Geopolitical barriers to Collective Cybersecurity

In one of our classes, we discussed the critical role of sharing information among different stakeholders to enhance global cyber-resilience. The emergence of new actors, public and private, as well as innovative technologies has reduced the gap between space ventures and the general masses. Sharing of information, especially critical vulnerabilities, faces several barriers to success. A report by the World Economic Forum highlighted 7 such challenges to collective security. The most interesting and urgent barriers, in my opinion, are: 

  1. Gaps in the jurisdiction and cross-sector collaboration:
    While the United States and European actors have recently started to promote cyber-information sharing processes, there is minimal progress across the other continents. For example, in Africa, just thirteen countries have government Emergency response teams; out of which just eight have a national strategy for cybersecurity.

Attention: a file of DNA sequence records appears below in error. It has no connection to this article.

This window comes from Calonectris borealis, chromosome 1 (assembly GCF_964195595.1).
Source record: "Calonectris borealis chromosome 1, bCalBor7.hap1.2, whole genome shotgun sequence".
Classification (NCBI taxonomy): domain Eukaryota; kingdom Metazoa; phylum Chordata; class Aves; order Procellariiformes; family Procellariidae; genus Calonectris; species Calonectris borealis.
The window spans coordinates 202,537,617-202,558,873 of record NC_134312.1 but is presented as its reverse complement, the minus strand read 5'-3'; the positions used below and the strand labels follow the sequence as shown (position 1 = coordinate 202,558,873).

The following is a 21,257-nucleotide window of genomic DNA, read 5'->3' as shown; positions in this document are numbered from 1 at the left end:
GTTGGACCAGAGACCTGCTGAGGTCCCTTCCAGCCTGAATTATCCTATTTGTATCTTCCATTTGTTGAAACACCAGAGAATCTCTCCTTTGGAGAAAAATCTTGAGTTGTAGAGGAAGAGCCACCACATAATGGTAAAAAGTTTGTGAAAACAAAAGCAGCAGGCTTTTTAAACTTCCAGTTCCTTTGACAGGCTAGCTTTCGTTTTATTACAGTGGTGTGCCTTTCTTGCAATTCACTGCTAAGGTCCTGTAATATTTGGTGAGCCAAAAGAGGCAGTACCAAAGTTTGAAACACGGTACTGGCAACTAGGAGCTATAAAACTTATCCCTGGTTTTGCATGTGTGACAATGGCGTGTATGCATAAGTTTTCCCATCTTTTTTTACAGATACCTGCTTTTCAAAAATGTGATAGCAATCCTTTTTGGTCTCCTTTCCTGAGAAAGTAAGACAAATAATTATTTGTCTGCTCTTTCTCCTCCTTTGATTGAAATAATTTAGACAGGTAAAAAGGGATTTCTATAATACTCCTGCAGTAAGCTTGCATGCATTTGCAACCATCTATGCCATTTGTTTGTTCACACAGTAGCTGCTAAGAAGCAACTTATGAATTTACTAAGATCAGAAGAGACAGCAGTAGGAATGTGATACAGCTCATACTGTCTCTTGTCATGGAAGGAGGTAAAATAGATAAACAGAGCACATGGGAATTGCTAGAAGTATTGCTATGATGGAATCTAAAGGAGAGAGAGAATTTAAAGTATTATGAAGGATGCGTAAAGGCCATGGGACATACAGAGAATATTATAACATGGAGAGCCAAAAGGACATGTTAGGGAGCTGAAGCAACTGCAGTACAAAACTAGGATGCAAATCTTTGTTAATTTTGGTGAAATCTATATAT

2. Legislation and Policies:
    Government policies often make or break any efforts toward collaborative and collective security. Currently, there is a lack of alignment and harmonization across jurisdictions. The major issue arises from conflicting regulations about concerns regarding sharing of information that can be considered sensitive and/or proprietary. In some regions, governments mandate that any data on their citizens can only be stored within their country, and has to be processed according to local security mandates before being transferred externally. This can frustrate, or outright forbid the fluid sharing of certain information.

Trusted, secure, and scalable cyber information sharing enables enterprises to defend themselves, enhance resilience and conduct collaborative investigations to detect and deter threat actors. However, this is easier said than done. More barriers are explored in the aforementioned report.

Original report: